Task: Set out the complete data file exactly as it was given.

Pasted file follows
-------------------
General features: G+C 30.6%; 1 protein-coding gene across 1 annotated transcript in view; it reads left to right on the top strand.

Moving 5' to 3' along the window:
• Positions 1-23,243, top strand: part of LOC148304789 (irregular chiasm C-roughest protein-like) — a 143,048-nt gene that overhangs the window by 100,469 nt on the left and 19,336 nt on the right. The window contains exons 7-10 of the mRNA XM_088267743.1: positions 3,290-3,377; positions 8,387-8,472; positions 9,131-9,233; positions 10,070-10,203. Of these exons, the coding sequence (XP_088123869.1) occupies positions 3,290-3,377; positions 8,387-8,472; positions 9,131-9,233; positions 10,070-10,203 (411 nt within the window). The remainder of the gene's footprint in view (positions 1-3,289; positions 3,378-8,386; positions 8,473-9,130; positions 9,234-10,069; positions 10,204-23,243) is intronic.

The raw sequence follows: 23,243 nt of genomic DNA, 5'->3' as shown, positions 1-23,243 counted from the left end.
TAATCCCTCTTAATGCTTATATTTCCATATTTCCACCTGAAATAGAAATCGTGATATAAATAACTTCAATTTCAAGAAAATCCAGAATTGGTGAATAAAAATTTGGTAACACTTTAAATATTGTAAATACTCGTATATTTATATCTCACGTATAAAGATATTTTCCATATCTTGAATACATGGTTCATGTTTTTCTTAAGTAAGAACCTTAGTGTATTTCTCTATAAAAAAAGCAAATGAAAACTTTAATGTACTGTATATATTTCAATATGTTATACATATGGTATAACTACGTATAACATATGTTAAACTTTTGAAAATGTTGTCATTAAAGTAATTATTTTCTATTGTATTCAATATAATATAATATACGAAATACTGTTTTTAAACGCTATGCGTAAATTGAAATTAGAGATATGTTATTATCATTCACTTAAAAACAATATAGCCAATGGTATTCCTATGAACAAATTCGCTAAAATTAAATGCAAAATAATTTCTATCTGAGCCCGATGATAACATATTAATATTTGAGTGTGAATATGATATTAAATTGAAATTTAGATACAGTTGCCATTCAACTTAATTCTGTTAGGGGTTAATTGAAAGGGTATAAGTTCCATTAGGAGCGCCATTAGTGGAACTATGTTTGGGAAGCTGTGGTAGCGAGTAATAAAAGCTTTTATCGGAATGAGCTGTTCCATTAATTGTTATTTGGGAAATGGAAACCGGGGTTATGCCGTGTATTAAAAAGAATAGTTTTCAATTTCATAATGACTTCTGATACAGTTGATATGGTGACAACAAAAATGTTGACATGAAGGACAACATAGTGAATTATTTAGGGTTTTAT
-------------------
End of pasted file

General features: G+C 30.6%; 1 protein-coding gene across 1 annotated transcript in view; it reads left to right on the top strand.

Moving 5' to 3' along the window:
• Positions 1-23,243, top strand: part of LOC148304789 (irregular chiasm C-roughest protein-like) — a 143,048-nt gene that overhangs the window by 100,469 nt on the left and 19,336 nt on the right. The window contains exons 7-10 of the mRNA XM_088267743.1: positions 3,290-3,377; positions 8,387-8,472; positions 9,131-9,233; positions 10,070-10,203. Of these exons, the coding sequence (XP_088123869.1) occupies positions 3,290-3,377; positions 8,387-8,472; positions 9,131-9,233; positions 10,070-10,203 (411 nt within the window). The remainder of the gene's footprint in view (positions 1-3,289; positions 3,378-8,386; positions 8,473-9,130; positions 9,234-10,069; positions 10,204-23,243) is intronic.

The raw sequence follows: 23,243 nt of genomic DNA, 5'->3' as shown, positions 1-23,243 counted from the left end.
TAATCCCTCTTAATGCTTATATTTCCATATTTCCACCTGAAATAGAAATCGTGATATAAATAACTTCAATTTCAAGAAAATCCAGAATTGGTGAATAAAAATTTGGTAACACTTTAAATATTGTAAATACTCGTATATTTATATCTCACGTATAAAGATATTTTCCATATCTTGAATACATGGTTCATGTTTTTCTTAAGTAAGAACCTTAGTGTATTTCTCTATAAAAAAAGCAAATGAAAACTTTAATGTACTGTATATATTTCAATATGTTATACATATGGTATAACTACGTATAACATATGTTAAACTTTTGAAAATGTTGTCATTAAAGTAATTATTTTCTATTGTATTCAATATAATATAATATACGAAATACTGTTTTTAAACGCTATGCGTAAATTGAAATTAGAGATATGTTATTATCATTCACTTAAAAACAATATAGCCAATGGTATTCCTATGAACAAATTCGCTAAAATTAAATGCAAAATAATTTCTATCTGAGCCCGATGATAACATATTAATATTTGAGTGTGAATATGATATTAAATTGAAATTTAGATACAGTTGCCATTCAACTTAATTCTGTTAGGGGTTAATTGAAAGGGTATAAGTTCCATTAGGAGCGCCATTAGTGGAACTATGTTTGGGAAGCTGTGGTAGCGAGTAATAAAAGCTTTTATCGGAATGAGCTGTTCCATTAATTGTTATTTGGGAAATGGAAACCGGGGTTATGCCGTGTATTAAAAAGAATAGTTTTCAATTTCATAATGACTTCTGATACAGTTGATATGGTGACAACAAAAATGTTGACATGAAGGACAACATAGTGAATTATTTAGGGTTTTAT